Soccer and Baseball, Compared

A review of a book that compares the economic histories of soccer and baseball.  A lot of great stuff in the review, and I may just have to buy this book.  The book was written in 2005, and the authors identify problems for both soccer and baseball.  The soccer problems are largely short-term, but the authors feel that the sport needs to become more commercial and professional in the financial area in order to to combat the fact that a lot of teams are really badly run and lose a ton of money.  This is indeed already occurring, though I personally don’t have a problem with clubs going bankrupt.

Baseball’s problems are longer-term:

The problem in baseball, which the authors acknowledge, is twofold.  First, baseball’s
antitrust exemption has somewhat insulated team owners from focusing on the long term.
Second, its governing body is comprised of a collection of league owners with substantial
investments in their team, a collection which changes over time, and a commissioner who
is an employee of the owners.  Consequently, there has been little incentive to focus on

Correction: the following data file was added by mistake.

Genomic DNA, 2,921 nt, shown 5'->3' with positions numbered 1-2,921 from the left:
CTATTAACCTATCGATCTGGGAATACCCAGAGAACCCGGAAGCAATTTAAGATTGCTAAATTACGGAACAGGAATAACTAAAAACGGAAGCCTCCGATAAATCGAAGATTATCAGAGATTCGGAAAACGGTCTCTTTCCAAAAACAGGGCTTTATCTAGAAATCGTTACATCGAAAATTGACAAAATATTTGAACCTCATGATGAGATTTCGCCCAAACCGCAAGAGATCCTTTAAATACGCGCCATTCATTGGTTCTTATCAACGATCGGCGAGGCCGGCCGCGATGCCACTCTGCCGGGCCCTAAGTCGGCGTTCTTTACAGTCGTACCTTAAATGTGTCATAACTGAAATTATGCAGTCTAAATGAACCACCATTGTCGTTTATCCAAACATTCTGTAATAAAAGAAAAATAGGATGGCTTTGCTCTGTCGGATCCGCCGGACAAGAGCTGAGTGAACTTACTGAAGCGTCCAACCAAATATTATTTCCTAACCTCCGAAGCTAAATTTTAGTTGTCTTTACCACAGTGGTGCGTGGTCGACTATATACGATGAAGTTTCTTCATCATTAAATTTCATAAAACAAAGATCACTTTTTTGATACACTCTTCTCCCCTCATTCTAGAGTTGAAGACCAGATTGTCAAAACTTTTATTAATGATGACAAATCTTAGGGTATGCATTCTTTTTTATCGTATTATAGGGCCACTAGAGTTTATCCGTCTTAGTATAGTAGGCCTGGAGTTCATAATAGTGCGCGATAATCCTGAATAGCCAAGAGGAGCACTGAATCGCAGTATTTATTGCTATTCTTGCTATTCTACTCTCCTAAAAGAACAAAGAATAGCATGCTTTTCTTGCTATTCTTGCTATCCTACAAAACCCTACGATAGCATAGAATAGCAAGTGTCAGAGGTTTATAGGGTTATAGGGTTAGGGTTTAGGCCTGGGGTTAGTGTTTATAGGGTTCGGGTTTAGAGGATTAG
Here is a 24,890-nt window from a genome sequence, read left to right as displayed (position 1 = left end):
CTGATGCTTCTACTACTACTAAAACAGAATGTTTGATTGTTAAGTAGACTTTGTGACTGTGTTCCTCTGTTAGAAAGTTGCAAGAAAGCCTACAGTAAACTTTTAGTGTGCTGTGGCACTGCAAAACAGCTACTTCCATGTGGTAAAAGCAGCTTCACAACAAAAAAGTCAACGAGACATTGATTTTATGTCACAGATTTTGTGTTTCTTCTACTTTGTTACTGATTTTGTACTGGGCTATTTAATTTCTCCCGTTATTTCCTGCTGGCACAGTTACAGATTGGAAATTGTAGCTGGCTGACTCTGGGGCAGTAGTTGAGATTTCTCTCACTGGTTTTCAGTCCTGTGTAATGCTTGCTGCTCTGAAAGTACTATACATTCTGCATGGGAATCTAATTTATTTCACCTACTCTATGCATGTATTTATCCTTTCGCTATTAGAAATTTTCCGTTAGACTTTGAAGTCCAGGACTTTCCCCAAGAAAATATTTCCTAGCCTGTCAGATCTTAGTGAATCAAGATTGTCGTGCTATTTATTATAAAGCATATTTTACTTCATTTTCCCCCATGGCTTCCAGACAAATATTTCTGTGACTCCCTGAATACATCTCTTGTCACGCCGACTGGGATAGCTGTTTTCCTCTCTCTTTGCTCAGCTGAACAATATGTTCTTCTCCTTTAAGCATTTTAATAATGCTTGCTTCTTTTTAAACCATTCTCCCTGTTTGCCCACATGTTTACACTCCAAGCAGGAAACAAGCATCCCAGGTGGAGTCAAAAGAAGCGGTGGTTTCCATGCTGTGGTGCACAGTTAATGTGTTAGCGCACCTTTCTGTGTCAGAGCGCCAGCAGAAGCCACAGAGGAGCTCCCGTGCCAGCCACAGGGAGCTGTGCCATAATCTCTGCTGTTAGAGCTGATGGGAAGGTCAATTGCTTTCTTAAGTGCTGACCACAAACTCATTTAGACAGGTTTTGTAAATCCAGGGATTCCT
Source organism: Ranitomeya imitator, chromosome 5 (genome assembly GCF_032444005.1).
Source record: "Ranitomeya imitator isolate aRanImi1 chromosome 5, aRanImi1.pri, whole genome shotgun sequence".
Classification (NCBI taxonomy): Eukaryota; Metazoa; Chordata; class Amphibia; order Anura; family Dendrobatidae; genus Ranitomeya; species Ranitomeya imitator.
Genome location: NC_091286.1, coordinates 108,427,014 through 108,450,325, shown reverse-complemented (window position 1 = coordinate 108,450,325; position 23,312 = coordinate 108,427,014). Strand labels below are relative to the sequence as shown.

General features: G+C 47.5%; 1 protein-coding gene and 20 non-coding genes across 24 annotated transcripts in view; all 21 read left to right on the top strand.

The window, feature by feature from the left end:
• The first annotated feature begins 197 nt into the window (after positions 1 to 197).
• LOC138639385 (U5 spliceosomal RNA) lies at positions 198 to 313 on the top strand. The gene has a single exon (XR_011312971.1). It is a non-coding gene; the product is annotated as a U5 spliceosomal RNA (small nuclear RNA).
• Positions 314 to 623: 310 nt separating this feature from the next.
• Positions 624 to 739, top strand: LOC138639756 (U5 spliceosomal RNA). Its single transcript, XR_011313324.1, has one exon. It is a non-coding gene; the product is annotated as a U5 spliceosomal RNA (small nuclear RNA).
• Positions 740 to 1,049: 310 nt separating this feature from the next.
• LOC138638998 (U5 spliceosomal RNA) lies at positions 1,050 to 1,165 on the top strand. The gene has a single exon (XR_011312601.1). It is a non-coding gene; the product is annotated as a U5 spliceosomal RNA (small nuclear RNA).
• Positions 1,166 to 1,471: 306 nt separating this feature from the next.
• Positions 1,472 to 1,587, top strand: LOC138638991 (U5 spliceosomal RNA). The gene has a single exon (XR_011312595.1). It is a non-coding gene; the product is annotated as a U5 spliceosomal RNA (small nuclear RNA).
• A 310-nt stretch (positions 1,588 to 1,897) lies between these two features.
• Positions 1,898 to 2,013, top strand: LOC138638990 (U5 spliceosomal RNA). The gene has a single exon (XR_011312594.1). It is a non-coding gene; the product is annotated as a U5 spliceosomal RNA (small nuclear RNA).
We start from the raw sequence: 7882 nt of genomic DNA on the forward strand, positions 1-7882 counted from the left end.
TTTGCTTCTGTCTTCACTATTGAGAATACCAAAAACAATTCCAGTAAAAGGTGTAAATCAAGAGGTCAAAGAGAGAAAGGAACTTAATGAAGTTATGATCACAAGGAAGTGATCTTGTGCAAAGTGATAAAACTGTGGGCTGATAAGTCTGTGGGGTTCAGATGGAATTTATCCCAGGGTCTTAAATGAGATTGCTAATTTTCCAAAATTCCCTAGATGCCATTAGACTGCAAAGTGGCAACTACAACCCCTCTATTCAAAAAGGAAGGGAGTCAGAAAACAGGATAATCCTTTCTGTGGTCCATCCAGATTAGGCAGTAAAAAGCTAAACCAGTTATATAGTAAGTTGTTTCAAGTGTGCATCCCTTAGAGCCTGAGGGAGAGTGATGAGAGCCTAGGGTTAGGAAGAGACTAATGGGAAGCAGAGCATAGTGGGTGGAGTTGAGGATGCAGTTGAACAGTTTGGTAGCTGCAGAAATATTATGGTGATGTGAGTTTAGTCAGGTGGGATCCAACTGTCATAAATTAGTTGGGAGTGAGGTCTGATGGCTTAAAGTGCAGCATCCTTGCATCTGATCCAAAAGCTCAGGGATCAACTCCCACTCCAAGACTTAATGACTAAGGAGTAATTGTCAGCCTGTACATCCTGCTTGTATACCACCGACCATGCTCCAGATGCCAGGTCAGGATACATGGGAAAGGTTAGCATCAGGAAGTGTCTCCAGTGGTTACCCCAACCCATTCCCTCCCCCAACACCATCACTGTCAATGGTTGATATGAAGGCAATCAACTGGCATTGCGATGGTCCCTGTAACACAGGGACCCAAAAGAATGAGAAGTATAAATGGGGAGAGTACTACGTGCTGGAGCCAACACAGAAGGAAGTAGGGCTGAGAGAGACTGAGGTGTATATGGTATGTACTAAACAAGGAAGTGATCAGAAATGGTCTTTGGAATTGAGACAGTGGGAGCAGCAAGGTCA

the long term and little of the strength and adhesiveness in league leadership necessary to
develop and implement long-term initiatives.

Simply put, the owners of baseball teams currently look to maximize their own revenue, but they have little incentive to grow the sport.  As a result, baseball is likely going to shrink as other sports move in and take over market share.

I personally would go further and argue that baseball more than any sport suffers from a high barrier to entry, if that’s the right word, for the new fan.  There are so many rules to learn and subtleties to the sport that when you combine them with the slow pace, it is very hard to win over new fans who already have other sport affinities.

I grew up with baseball and so the appeal for me was innate, but I thin the sport needs to change in some key areas to modernize itself.  Perhaps the main thing it has to do is speed up the rate of play.  Cut down on the time between pitches, the time between innings, eliminate visits to the mound from managers and coaches, and that would be a great start.

I would also recommend going to a soccer-style substitution system in which a manager has a full bench of subs but can only use a certain amount of them, say five.  That would eliminate the constant pitching changes and pinch hitters.

 

 

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